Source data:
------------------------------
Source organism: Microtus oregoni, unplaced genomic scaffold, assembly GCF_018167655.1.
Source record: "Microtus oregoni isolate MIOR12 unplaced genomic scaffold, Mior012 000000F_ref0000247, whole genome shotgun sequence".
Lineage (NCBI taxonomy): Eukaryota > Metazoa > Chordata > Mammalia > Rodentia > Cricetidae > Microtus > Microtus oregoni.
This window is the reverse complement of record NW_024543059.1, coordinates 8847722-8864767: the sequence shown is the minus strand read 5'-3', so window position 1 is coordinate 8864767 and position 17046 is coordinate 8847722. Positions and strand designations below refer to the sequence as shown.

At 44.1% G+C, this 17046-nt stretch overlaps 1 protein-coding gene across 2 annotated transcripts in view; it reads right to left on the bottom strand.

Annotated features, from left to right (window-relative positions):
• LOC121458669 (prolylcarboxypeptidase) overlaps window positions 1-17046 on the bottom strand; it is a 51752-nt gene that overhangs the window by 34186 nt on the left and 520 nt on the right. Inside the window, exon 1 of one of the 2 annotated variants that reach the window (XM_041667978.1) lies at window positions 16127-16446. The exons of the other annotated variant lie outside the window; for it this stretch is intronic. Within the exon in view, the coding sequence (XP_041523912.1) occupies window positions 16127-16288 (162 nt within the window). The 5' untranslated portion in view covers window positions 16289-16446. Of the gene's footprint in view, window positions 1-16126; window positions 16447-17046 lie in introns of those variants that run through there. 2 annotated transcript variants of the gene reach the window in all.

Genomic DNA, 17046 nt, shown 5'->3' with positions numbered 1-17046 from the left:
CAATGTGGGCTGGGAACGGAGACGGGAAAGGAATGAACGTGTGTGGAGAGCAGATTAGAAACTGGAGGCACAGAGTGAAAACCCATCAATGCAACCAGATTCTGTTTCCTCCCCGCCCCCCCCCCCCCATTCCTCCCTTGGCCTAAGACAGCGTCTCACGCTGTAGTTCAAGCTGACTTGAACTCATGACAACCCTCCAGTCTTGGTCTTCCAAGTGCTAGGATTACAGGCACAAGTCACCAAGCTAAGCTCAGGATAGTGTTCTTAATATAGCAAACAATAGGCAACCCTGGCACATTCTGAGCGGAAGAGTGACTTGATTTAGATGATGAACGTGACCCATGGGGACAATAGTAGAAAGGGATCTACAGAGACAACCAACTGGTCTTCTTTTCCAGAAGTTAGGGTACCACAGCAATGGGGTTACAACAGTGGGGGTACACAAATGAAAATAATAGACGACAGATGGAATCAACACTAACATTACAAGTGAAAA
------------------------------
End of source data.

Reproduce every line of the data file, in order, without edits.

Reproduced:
Source organism: Microtus oregoni, unplaced genomic scaffold, assembly GCF_018167655.1.
Source record: "Microtus oregoni isolate MIOR12 unplaced genomic scaffold, Mior012 000000F_ref0000247, whole genome shotgun sequence".
Lineage (NCBI taxonomy): Eukaryota > Metazoa > Chordata > Mammalia > Rodentia > Cricetidae > Microtus > Microtus oregoni.
This window is the reverse complement of record NW_024543059.1, coordinates 8847722-8864767: the sequence shown is the minus strand read 5'-3', so window position 1 is coordinate 8864767 and position 17046 is coordinate 8847722. Positions and strand designations below refer to the sequence as shown.

At 44.1% G+C, this 17046-nt stretch overlaps 1 protein-coding gene across 2 annotated transcripts in view; it reads right to left on the bottom strand.

Annotated features, from left to right (window-relative positions):
• LOC121458669 (prolylcarboxypeptidase) overlaps window positions 1-17046 on the bottom strand; it is a 51752-nt gene that overhangs the window by 34186 nt on the left and 520 nt on the right. Inside the window, exon 1 of one of the 2 annotated variants that reach the window (XM_041667978.1) lies at window positions 16127-16446. The exons of the other annotated variant lie outside the window; for it this stretch is intronic. Within the exon in view, the coding sequence (XP_041523912.1) occupies window positions 16127-16288 (162 nt within the window). The 5' untranslated portion in view covers window positions 16289-16446. Of the gene's footprint in view, window positions 1-16126; window positions 16447-17046 lie in introns of those variants that run through there. 2 annotated transcript variants of the gene reach the window in all.

Genomic DNA, 17046 nt, shown 5'->3' with positions numbered 1-17046 from the left:
CAATGTGGGCTGGGAACGGAGACGGGAAAGGAATGAACGTGTGTGGAGAGCAGATTAGAAACTGGAGGCACAGAGTGAAAACCCATCAATGCAACCAGATTCTGTTTCCTCCCCGCCCCCCCCCCCCCATTCCTCCCTTGGCCTAAGACAGCGTCTCACGCTGTAGTTCAAGCTGACTTGAACTCATGACAACCCTCCAGTCTTGGTCTTCCAAGTGCTAGGATTACAGGCACAAGTCACCAAGCTAAGCTCAGGATAGTGTTCTTAATATAGCAAACAATAGGCAACCCTGGCACATTCTGAGCGGAAGAGTGACTTGATTTAGATGATGAACGTGACCCATGGGGACAATAGTAGAAAGGGATCTACAGAGACAACCAACTGGTCTTCTTTTCCAGAAGTTAGGGTACCACAGCAATGGGGTTACAACAGTGGGGGTACACAAATGAAAATAATAGACGACAGATGGAATCAACACTAACATTACAAGTGAAAA